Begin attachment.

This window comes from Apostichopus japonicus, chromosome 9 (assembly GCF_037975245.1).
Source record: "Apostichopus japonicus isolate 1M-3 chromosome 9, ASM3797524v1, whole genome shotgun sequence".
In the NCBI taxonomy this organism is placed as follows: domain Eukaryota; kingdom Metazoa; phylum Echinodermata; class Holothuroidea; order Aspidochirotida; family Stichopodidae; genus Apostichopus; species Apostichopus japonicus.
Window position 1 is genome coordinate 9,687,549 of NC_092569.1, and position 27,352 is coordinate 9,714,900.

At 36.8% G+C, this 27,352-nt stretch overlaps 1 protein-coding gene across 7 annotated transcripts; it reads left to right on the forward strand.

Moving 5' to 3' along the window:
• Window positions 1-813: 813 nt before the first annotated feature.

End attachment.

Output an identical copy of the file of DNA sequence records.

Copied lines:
This window comes from Apostichopus japonicus, chromosome 9 (assembly GCF_037975245.1).
Source record: "Apostichopus japonicus isolate 1M-3 chromosome 9, ASM3797524v1, whole genome shotgun sequence".
In the NCBI taxonomy this organism is placed as follows: domain Eukaryota; kingdom Metazoa; phylum Echinodermata; class Holothuroidea; order Aspidochirotida; family Stichopodidae; genus Apostichopus; species Apostichopus japonicus.
Window position 1 is genome coordinate 9,687,549 of NC_092569.1, and position 27,352 is coordinate 9,714,900.

At 36.8% G+C, this 27,352-nt stretch overlaps 1 protein-coding gene across 7 annotated transcripts; it reads left to right on the forward strand.

Moving 5' to 3' along the window:
• Window positions 1-813: 813 nt before the first annotated feature.